Everton should accept their 10-point deduction by the Premier League and use it as fuel to avoid relegation, according to former title-winning keeper Neville Southall.

The Merseyside club was docked points with immediate effect on Friday after being found to have breached profitability and sustainability rules (PSR) relating to losses.

It means Sean Dyche’s side dropped to second from bottom with four points, above only Burnley on goal difference.

“All it will do is galvanise the players, the manager and the fans into one, which is a good thing, but they must appeal as that is what everyone does,” Southall told the BBC.

“However, if I was them I would just take it and get it out of the way. They are playing well and the Premier League is not a great league from the bottom half down, so we have a chance of winning that little bit of a league.

“It sounds harsh and horrendous but if you broke the rules, you broke the rules — just suck it up.”

Everton described the decision as unjust and said it would appeal, adding that they would “monitor with great interest” the decisions made in other cases relating to the Premier League’s Profit and Sustainability Rules.

Earlier this year, champions Manchester City were also referred to an independent commission over more than 100 alleged breaches of finance rules since the club were acquired by the Abu Dhabi-based City Football Group.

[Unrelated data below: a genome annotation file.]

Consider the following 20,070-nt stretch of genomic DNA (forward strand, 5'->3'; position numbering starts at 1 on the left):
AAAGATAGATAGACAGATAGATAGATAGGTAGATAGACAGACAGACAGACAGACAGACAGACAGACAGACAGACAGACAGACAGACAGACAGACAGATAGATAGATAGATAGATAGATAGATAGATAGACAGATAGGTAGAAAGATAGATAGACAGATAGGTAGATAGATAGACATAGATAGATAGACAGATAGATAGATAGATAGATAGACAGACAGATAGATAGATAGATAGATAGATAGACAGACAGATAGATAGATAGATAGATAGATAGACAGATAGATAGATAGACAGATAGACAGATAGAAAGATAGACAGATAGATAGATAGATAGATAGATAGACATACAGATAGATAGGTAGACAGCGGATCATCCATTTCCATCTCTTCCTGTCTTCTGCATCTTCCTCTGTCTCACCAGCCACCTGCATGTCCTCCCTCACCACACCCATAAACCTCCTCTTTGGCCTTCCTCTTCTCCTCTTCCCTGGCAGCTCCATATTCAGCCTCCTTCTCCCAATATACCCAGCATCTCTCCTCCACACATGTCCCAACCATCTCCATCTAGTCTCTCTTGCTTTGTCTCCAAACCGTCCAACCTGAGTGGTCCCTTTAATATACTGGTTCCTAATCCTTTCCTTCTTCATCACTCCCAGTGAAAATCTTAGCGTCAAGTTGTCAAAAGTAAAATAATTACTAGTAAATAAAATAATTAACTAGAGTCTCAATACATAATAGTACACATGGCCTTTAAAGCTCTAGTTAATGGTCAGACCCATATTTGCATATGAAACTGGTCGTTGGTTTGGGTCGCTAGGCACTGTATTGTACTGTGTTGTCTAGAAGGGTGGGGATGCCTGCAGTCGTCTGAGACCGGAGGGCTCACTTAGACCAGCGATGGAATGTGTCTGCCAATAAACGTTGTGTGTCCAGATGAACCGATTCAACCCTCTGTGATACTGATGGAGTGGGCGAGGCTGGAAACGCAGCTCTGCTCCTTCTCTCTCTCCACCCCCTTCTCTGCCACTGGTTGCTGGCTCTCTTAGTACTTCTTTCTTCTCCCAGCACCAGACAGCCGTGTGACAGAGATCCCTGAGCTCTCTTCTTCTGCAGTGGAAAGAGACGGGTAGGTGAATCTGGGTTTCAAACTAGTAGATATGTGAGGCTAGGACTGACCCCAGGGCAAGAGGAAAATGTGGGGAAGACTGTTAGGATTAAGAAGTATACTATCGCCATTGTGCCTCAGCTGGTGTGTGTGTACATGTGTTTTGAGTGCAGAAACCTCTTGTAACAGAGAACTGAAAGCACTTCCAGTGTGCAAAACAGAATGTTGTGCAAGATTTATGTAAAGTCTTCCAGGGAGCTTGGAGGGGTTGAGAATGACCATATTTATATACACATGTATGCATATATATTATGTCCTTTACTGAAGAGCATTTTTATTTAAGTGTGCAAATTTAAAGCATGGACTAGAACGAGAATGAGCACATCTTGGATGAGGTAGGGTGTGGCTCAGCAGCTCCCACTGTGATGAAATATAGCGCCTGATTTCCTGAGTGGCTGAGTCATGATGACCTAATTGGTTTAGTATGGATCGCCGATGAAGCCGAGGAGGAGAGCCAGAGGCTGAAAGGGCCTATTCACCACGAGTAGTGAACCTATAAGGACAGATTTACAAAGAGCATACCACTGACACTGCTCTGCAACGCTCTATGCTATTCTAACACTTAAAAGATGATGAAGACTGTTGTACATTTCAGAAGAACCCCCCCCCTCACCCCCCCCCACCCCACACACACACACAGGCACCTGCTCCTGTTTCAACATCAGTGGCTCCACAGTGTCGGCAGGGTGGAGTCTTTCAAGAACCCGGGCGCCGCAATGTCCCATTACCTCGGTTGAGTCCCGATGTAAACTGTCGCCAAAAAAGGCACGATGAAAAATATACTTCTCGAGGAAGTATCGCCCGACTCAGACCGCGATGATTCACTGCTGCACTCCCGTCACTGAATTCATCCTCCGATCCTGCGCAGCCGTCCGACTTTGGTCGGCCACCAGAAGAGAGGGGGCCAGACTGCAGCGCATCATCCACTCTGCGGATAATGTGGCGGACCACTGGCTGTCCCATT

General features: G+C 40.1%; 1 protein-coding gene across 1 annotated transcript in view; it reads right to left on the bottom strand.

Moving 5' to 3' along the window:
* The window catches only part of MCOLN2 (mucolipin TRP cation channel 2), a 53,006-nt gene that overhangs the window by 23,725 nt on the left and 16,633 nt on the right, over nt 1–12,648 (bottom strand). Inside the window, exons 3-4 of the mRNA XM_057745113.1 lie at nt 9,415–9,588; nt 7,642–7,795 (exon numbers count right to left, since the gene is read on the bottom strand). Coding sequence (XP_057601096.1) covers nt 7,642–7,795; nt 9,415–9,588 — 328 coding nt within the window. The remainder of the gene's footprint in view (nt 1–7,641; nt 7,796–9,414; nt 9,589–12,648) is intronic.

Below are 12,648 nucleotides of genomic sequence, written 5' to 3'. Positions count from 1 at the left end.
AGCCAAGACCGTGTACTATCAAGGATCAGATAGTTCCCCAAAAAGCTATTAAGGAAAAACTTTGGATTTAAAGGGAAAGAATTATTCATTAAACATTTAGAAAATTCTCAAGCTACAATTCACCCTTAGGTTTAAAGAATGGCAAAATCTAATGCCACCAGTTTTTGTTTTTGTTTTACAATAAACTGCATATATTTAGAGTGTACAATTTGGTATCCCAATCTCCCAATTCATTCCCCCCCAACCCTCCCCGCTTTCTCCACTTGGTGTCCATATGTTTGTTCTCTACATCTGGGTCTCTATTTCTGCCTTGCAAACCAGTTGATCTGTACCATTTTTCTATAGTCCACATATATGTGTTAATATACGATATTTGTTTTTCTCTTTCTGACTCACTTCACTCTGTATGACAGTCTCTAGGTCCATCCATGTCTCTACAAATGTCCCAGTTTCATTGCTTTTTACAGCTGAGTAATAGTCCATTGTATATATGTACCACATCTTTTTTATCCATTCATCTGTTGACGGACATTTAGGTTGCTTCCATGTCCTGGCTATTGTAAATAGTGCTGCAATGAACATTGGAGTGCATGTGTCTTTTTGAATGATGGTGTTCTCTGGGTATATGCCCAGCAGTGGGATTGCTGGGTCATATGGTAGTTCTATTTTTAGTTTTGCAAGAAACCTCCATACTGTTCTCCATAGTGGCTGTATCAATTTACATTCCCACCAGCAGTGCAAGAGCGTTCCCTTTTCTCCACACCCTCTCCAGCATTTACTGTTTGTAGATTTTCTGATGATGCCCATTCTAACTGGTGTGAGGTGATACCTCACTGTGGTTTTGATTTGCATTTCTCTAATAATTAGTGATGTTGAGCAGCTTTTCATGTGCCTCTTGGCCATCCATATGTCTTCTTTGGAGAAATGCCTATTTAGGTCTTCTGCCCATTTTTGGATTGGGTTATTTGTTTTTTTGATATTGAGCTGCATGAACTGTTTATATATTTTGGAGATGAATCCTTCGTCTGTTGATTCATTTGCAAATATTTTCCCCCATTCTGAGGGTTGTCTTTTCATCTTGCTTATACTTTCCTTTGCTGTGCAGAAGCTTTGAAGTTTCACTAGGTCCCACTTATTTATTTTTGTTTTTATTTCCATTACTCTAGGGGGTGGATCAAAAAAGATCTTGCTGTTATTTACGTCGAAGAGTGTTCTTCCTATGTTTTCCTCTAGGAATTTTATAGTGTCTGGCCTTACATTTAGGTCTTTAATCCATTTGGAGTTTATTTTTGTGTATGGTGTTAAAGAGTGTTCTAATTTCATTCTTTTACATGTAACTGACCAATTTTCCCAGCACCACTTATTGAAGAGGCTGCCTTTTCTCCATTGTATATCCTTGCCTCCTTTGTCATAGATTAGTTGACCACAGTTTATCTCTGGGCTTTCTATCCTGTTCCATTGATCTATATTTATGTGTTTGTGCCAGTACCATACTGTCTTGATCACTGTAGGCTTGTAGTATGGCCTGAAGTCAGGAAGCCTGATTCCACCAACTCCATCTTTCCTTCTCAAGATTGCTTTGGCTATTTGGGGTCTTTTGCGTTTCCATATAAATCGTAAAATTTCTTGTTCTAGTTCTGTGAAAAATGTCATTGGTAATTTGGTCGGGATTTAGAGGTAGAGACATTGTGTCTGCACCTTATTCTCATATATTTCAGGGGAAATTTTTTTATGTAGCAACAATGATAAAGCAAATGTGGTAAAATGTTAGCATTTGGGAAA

No verdict has been reached yet in the case related to City.

“It has been coming so it is no surprise,” added Southall of Everton’s predicament. “But at the end of the day they knew it was coming and if they are doing Everton they are doing other clubs as well. Otherwise it is discrimination against one club.”

Former Liverpool defender Jamie Carragher, now a Sky Sports pundit, described the deduction as excessive — especially in the light of the Premier League’s treatment of the six clubs who threatened to join a breakaway European Super League.

Arsenal, Chelsea, Liverpool, Manchester City, Manchester United and Tottenham agreed to make a combined contribution of 22 million pounds for their actions and were threatened with 30-point deductions if they joined unsanctioned leagues in the future.

“No doubt relegated clubs will have put big pressure on the Premier League to deal with Everton, but when you consider six clubs tried to leave the Premier League and there was no sanction at all it doesn’t feel right,” Carragher posted on X, formerly known as Twitter, on Friday.